Why did they start dancing in the streets in Washington and New York immediately after President Obama announced that Osama bin Laden had been killed in a raid on his compound in Pakistan? Why did young adults in many college towns across the country pour out into the streets to celebrate on Monday as the fever spread? Was this as jarring as it seemed?
Some of us were on the fence about the immense relief…beyond description really…of so long a dry spell of despair and darkness being so suddenly and bracingly snapped with the jolt of Sunday night news flashes that bin Laden was dead. I’ve been focusing lately on the power of the message John Paul II brought to the dispirited Poles that reminded them of their human dignity and what their heritage as Christians ennobled them to do.
That message transfers well and intact to America today. In this nation too, Christianity is the dominant religion of the people, but people have been dispirited and disheartened and in need of a spark to rally the nation around ideals it seems we’ve long dropped in the politically correct halls of academia and the pages of press and very much in the press statements of politicians. Things got called by new names that didn’t really describe their reality. The ‘war on terror’ became an ‘overseas contingency operation,’ and terms like ‘enemy combatants’ were sanitized though they didn’t change and their attempted operations were stopped just short of hitting the homeland again.
Media articles have been pondering the decline of American exceptionalism, the dollar has been weakened and nothing decisive seems to be happening in Washington these days to break the general malaise.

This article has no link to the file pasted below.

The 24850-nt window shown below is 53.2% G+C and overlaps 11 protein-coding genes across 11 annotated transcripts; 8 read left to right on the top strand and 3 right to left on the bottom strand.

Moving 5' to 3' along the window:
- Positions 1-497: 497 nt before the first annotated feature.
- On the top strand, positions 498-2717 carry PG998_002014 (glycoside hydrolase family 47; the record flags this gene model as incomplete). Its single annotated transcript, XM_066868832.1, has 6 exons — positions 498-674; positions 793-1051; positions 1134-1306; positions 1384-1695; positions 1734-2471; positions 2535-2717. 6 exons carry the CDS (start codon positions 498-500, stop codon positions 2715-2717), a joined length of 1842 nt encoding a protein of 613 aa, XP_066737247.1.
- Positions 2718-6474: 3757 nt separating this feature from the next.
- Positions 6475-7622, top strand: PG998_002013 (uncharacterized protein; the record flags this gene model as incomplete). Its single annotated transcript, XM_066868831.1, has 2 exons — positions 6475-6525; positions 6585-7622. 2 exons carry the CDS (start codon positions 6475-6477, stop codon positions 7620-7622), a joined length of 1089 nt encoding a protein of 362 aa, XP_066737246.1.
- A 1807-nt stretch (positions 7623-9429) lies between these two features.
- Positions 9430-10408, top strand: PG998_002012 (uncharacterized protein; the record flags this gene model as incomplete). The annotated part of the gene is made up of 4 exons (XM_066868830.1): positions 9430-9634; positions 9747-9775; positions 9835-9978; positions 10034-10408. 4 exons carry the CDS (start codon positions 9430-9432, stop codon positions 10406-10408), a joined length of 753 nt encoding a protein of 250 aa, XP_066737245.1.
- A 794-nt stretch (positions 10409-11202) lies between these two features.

Then, suddenly and unexpectedly, this happened.
And so the US rejoices.
After nearly a decade of anger and fear, America rejoiced Monday at the demise of Osama bin Laden, the terror mastermind behind the horrific 9/11 attacks. Navy SEALs who killed the world’s most-wanted terrorist seized a trove of al-Qaida documents to pore over, and President Barack Obama laid plans to visit New York’s ground zero.
Big media are back to calling him the terror mastermind, and the attack horrific.
Bin Laden’s death after a decade on the run unloosed a national wave of euphoria mixed with remembrance for the thousands who died in the Sept. 11, 2001, terror attacks. Crowds celebrated throughout the night outside the White House and at ground zero in Lower Manhattan where the Twin Towers once stood. Thousands of students at Penn State University and in other college towns spilled into the streets and set off firecrackers to mark the moment.
I’ve assilmilated this better now, after the initial relief mixed with dismay over some of the rhetoric about this dead man who, granted, has haunted the West and mostly America for so many years. As one priest said about what disturbed him most, “dancing in the streets over killing someone is what they do, it’s not what we do.” Right.
I came to think about this visceral eruption of relief across America that there was finally a triumph of enormous importance for our troops, as those SEALs descended on that compound for such a daring and critical mission. It’s of enormous importance to much of the world, too.
It’s too great a leap to expect an end to terrorism or a new era of peace, but it’s not too great a hope.
[Vatican press spokesman Father Federico Lombard] reflected upon the crimes Bin Laden stood accused of.
“Osama bin Laden – as we all know – was gravely responsible for promoting division and hatred between peoples, causing the end of countless innocent lives, and of exploiting religions to this end.”…
“Faced with the death of a man, a Christian never rejoices, but reflects on the serious responsibility of each and every one of us before God and before man, and hopes and commits himself so that no event is an opportunity for further growth of hatred, but for peace.”
Amen to that. Let the celebration be about a new resolve toward the tough love that’s going to require. Starting with ourselves, and our leaders who proclaim this as a new rallying call for unity.